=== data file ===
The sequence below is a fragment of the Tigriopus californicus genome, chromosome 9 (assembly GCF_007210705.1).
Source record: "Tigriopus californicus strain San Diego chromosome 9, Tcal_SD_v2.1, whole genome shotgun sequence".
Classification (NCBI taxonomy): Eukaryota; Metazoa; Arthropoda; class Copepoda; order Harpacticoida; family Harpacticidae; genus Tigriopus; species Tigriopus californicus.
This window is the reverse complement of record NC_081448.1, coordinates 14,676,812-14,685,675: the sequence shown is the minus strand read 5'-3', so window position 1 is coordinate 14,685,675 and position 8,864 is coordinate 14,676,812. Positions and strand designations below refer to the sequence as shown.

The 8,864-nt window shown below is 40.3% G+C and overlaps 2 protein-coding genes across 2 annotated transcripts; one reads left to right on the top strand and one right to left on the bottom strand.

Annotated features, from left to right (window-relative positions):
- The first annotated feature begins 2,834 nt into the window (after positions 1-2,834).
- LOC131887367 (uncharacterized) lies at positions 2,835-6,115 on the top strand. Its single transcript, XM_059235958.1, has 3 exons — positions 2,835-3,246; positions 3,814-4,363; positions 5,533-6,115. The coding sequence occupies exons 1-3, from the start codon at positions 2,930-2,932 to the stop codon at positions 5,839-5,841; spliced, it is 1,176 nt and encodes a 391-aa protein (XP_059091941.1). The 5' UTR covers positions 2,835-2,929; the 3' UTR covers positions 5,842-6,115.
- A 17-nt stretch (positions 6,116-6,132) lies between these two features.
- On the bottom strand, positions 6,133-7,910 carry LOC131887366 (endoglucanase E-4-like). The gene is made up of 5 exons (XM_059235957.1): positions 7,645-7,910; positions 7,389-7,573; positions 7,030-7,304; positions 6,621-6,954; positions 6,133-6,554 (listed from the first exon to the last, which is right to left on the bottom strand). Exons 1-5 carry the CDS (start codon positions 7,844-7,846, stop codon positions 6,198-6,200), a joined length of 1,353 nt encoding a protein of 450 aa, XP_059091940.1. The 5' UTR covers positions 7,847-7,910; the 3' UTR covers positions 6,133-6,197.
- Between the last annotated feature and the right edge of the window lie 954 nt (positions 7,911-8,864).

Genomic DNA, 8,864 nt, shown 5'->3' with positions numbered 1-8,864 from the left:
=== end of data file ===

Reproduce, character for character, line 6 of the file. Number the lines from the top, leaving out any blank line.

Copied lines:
Annotated features, from left to right (window-relative positions):